There's your basic paper airplane, the one that's folded fast out of sheet of notebook paper cribbed from your buddy. It will go well enough to fly the few feet to the front of the class --not that we at the library are promoting any such thing, mind you! But the design of your basic paper airplane lacks features that could carry it higher and farther than you might imagine.
Mitsumasi Anno grew up in a traditional, beautiful Japanese village named Tsuwano, far away from any bustling city. Although he and his family lived near the sea, the mountains all around kept Anno from experiencing its vastness until he was older. When he was a child, he drew pictures of things he could see and also imagine: mountains, houses, and ghosts. His parents ran an inn, and the colorful magazines lying about for the guests' enjoyment were a big source of inspiration to him as he developed his love of drawing.
What was it like to live long ago when Virginia belonged to England? When there were no cars, no computers, few hospitals and no free public schools?
Without cars, trains or airplanes, people traveled by boat, horseback or on foot by "shank's mare". The reason so many colonial towns were located next to rivers is that often the roads were terrible seas of mud. It was so much easier to travel on the rivers!
Gather your family together for an hour or two of face-to-face gaming with a twist: you can make the games yourselves to match your family's interests.
Need a game that's good for springtime? Marbles can be played outside or inside, so it doesn't matter if a quick, spring shower comes through your neighborhood. You just need a flat, smooth surface, like the kitchen floor or the blacktop at a playground. You can buy marbles at just about any place that sells toys. Grab a bag and get going for fun times practicing a classic game of skill.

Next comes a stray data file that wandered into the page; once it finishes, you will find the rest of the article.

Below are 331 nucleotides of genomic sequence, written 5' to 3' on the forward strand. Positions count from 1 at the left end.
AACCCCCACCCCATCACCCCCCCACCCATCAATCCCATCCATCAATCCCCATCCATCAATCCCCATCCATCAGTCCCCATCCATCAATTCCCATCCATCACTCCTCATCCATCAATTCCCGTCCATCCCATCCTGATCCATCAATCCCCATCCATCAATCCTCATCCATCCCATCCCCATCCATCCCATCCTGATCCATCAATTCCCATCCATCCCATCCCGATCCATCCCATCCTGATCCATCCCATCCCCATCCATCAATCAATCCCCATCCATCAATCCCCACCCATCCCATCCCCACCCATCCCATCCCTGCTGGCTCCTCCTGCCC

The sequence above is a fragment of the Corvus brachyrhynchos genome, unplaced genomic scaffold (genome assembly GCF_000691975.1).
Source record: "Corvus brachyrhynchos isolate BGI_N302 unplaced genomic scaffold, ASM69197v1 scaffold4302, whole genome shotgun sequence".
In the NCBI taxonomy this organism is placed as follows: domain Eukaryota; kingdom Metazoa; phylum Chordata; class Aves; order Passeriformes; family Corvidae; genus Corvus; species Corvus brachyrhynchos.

Face it. Cartoons and video games are boring. You can only sit in front of the tee-vee for so long before your eyes glaze over. Between the ads for the latest plastic gizmos and excitingly-shaped wads of sugar (a piece of super sweet hard candy shaped like a pacifier? Puh-leese!), you may realize that the stuff between the ads isn't that interesting either.
People all over the world, from the Arctic to the South Pacific, love to play with string. They often use the pictures that the string suggests to tell stories from their ancient traditions. The Inuit might use sinews or leather from the animals they hunt, and the islanders might use tree bark fiber. You could use macrame or nylon cords or even simple, white string to show off your creations.